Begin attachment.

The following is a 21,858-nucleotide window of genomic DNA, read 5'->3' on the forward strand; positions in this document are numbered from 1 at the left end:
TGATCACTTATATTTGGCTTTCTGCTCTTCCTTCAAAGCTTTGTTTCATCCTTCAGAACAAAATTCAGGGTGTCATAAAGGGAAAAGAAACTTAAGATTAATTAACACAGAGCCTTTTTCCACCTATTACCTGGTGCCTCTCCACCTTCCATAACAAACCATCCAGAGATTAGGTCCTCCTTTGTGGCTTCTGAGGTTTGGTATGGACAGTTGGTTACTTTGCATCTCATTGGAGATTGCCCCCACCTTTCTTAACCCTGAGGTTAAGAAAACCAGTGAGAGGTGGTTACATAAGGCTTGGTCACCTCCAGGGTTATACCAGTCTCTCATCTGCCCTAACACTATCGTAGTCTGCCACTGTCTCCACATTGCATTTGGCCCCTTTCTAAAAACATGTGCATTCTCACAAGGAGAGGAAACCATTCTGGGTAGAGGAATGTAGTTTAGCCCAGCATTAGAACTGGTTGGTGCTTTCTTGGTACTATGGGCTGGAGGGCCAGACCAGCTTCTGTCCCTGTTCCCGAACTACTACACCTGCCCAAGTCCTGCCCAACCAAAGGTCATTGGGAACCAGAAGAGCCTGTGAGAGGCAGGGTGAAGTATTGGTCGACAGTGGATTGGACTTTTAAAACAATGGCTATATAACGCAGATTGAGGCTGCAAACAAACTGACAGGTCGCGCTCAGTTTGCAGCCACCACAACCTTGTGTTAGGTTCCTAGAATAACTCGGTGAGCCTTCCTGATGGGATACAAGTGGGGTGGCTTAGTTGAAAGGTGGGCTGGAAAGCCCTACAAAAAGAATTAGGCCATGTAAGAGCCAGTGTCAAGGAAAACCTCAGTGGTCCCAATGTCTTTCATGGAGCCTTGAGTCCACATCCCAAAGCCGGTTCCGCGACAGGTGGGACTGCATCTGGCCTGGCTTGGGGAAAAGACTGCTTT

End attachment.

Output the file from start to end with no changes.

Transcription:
The following is a 21,858-nucleotide window of genomic DNA, read 5'->3' on the forward strand; positions in this document are numbered from 1 at the left end:
TGATCACTTATATTTGGCTTTCTGCTCTTCCTTCAAAGCTTTGTTTCATCCTTCAGAACAAAATTCAGGGTGTCATAAAGGGAAAAGAAACTTAAGATTAATTAACACAGAGCCTTTTTCCACCTATTACCTGGTGCCTCTCCACCTTCCATAACAAACCATCCAGAGATTAGGTCCTCCTTTGTGGCTTCTGAGGTTTGGTATGGACAGTTGGTTACTTTGCATCTCATTGGAGATTGCCCCCACCTTTCTTAACCCTGAGGTTAAGAAAACCAGTGAGAGGTGGTTACATAAGGCTTGGTCACCTCCAGGGTTATACCAGTCTCTCATCTGCCCTAACACTATCGTAGTCTGCCACTGTCTCCACATTGCATTTGGCCCCTTTCTAAAAACATGTGCATTCTCACAAGGAGAGGAAACCATTCTGGGTAGAGGAATGTAGTTTAGCCCAGCATTAGAACTGGTTGGTGCTTTCTTGGTACTATGGGCTGGAGGGCCAGACCAGCTTCTGTCCCTGTTCCCGAACTACTACACCTGCCCAAGTCCTGCCCAACCAAAGGTCATTGGGAACCAGAAGAGCCTGTGAGAGGCAGGGTGAAGTATTGGTCGACAGTGGATTGGACTTTTAAAACAATGGCTATATAACGCAGATTGAGGCTGCAAACAAACTGACAGGTCGCGCTCAGTTTGCAGCCACCACAACCTTGTGTTAGGTTCCTAGAATAACTCGGTGAGCCTTCCTGATGGGATACAAGTGGGGTGGCTTAGTTGAAAGGTGGGCTGGAAAGCCCTACAAAAAGAATTAGGCCATGTAAGAGCCAGTGTCAAGGAAAACCTCAGTGGTCCCAATGTCTTTCATGGAGCCTTGAGTCCACATCCCAAAGCCGGTTCCGCGACAGGTGGGACTGCATCTGGCCTGGCTTGGGGAAAAGACTGCTTT